Tyne Bridge. General view of bridge.
Tyne Bridge. General view of bridge. © Historic England
Tyne Bridge. General view of bridge. © Historic England

Major Development Schemes and Infrastructure

Aimed at developers and local authorities involved in nationally significant infrastructure projects, this page explains Historic England’s approach to major road and energy schemes, and their impact on historic buildings and places.

Notice – Mandatory Recharging Update

From 1 April 2024, as empowered through the Levelling-Up and Regeneration Act 2023, Historic England will be able to recover costs for all services and engagements provided during nationally significant infrastructure projects (NSIPs).

Before submitting an application, the developer is required to obtain necessary heritage information and to carry out extensive consultation on their proposals, including with Historic England.

As part of our pre-application advice service we consider the impact of these proposals on the historic environment and offer specialist advice. The developer is expected to consider their proposals in light of these consultations. If a NSIP is being considered, we therefore welcome and recommend early engagement.

We also provide advice relating to Development Consent Order and other supporting documents, which will also be rechargeable. An example of this could be post-consent science advice in relation to archaeological requirements both on and offshore. Early discussions help to identify these matters and develop costing estimates for the relevant stages of the process.

Each NSIP engagement will be governed through a contract or Service Level Agreement, which will define the required services and likely charges.

Items to be included in the estimate may be:

  • Set-up and estimating time
  • Staff advisory time
  • Site visits and meetings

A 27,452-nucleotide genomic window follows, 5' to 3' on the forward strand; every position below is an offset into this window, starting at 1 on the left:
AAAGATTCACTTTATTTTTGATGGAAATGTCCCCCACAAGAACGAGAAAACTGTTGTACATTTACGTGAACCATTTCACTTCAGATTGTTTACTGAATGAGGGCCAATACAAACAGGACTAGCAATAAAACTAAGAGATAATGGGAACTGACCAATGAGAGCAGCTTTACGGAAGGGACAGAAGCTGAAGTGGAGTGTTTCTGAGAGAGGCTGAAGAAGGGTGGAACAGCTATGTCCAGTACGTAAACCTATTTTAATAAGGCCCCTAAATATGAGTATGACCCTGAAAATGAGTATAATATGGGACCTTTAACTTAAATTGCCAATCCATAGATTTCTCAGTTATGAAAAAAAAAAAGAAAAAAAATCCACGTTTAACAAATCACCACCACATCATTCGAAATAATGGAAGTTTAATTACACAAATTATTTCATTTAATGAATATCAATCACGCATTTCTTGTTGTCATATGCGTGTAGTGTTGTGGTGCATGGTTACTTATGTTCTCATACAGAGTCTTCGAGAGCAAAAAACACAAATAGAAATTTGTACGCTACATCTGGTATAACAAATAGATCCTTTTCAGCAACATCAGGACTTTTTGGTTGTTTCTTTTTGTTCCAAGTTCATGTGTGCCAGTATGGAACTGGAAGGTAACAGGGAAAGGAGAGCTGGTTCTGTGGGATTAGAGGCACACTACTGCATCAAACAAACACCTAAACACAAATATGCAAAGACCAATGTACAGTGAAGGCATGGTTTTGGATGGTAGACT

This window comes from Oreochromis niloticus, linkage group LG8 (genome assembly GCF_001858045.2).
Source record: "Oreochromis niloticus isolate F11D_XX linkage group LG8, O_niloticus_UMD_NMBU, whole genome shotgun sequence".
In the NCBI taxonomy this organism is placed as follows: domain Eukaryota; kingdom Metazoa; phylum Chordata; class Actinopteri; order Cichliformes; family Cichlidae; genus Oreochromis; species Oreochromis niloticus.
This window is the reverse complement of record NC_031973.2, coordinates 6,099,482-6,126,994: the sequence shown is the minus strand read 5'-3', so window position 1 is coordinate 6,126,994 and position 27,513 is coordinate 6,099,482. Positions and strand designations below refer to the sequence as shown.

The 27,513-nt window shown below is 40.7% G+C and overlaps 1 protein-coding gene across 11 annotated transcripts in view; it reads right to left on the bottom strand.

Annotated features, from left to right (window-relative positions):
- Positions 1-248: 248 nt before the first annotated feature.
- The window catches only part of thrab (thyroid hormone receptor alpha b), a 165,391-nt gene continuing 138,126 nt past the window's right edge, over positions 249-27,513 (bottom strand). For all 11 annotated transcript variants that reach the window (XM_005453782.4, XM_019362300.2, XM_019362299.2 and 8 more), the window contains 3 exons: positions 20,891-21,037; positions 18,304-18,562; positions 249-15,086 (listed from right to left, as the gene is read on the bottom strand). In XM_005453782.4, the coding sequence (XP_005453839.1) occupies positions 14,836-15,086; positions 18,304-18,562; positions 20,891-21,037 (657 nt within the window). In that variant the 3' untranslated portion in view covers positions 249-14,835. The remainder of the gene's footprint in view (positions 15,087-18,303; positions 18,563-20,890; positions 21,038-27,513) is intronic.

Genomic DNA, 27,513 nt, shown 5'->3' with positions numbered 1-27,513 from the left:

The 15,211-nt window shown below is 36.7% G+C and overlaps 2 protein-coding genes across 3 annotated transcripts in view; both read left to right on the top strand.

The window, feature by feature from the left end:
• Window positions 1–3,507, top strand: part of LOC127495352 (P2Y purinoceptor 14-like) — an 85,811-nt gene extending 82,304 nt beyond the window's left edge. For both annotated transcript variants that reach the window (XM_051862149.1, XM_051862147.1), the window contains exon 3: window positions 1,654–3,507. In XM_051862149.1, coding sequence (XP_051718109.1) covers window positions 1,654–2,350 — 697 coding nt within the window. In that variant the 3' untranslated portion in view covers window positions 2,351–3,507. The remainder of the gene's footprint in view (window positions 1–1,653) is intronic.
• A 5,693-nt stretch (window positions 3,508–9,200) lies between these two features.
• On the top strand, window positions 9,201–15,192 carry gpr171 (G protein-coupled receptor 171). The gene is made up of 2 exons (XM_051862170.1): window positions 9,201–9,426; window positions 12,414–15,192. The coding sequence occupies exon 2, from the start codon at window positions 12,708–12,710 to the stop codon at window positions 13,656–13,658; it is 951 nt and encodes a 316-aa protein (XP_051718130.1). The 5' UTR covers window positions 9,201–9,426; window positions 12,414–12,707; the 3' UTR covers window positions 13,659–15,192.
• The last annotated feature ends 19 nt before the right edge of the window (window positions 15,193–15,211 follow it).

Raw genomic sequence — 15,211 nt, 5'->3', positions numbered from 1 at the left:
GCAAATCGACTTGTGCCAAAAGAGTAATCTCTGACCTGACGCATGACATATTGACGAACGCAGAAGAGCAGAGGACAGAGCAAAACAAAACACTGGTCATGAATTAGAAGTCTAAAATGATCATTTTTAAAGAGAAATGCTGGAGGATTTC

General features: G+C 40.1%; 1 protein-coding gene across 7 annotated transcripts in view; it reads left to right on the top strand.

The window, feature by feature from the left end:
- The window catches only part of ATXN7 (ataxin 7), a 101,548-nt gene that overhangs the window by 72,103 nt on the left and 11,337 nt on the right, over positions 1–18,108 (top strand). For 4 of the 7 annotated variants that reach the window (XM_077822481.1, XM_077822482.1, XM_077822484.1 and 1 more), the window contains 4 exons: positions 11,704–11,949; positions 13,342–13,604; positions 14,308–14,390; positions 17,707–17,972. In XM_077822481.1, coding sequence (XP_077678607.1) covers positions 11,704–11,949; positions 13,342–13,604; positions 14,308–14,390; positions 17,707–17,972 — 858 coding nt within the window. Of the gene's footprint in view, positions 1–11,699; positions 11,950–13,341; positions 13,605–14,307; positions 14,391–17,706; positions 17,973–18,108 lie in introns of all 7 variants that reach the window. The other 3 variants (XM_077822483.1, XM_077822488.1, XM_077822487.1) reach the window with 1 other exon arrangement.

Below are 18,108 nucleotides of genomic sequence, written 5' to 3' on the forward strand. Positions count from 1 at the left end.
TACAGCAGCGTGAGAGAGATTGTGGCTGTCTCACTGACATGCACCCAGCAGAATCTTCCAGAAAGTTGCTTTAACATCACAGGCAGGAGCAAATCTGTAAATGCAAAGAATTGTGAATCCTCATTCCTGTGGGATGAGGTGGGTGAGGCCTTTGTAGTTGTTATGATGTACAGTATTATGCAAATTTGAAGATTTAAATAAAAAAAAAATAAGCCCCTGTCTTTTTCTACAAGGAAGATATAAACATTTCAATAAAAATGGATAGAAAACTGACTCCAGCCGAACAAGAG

• Document review
  • Legal services
  • Procurement
  • Third-party consultancy services
  • Core Historic England business functions related to staff time
  • Specialist equipment required

The method for estimating the likely costs will combine the required services calculated against Historic England’s actual costs.

We may at times need to include additional expertise or other services, for which we will recover costs through these agreements. We will discuss this with applicants, as soon as possible in the process.

Transitional Arrangements

NSIPs commencing after 1 April 2024 will be charged from the date of engagement with the applicant.

NSIP’s that commenced before 1 April 2024 will be charged from the start of the next major project phase.

Please also see our page on enhanced advisory services for more information on cost recovery.


Improving the nation’s infrastructure is one of the government’s top priorities, with transport and energy identified as key areas.  The roads and railways are currently subject to major investment.  The supply of energy in the UK is being transformed with the introduction of a new generation of nuclear power stations.

A number of these sites are of historic interest and the proposed schemes could have direct or indirect impacts on the historic environment.  This needs to be properly assessed so the impacts can be fully understood and addressed, where appropriate.

Due to their large scale most of these schemes are likely to be defined as nationally significant infrastructure projects where a set of new procedures apply.

Nationally significant infrastructure projects

The Planning Act (2008) created a new regime of development consent for certain types of nationally significant infrastructure.

These are:

  • Major energy projects
  • Railways
  • Ports
  • Major roads
  • Airports
  • Water and
  • Waste project

Developers can also take the most significant business and commercial projects through this route if they wish.

The purpose is to simplify and speed up planning consent whilst reducing the need for separate consents, enabling decisions to be taken faster. Applications are submitted to the Planning Inspectorate for examination.

Once complete, a recommendation is put to the relevant Secretary of State who will make a final decision on the Development Consent Order. The government's website, Planning Portal, gives further information on the process.

Historic England is a statutory consultee on all Nationally Significant Infrastructure Projects and Annex E of the Planning Inspectorate Advice Note 11 gives further advice to applicants on how to work with us, together with our pre-application information requirements.


Our webpage on transport describes in more detail the principles that Historic England will follow when considering transport-related policy and development.

Renewable energy

We have also produced advice on how renewable energy projects, such as wind turbines, solar panels and biomass, might affect the historic environment and their impacts avoided or minimised.

The design of new infrastructure

We believe that well-designed new infrastructure can dramatically improve historic places, and have produced this advice on Modern Infrastructure and the Historic Environment:

Policy Development Team

  • Address

    4th Floor, Cannon Bridge House,
    25 Dowgate Hill,
    EC4R 2YA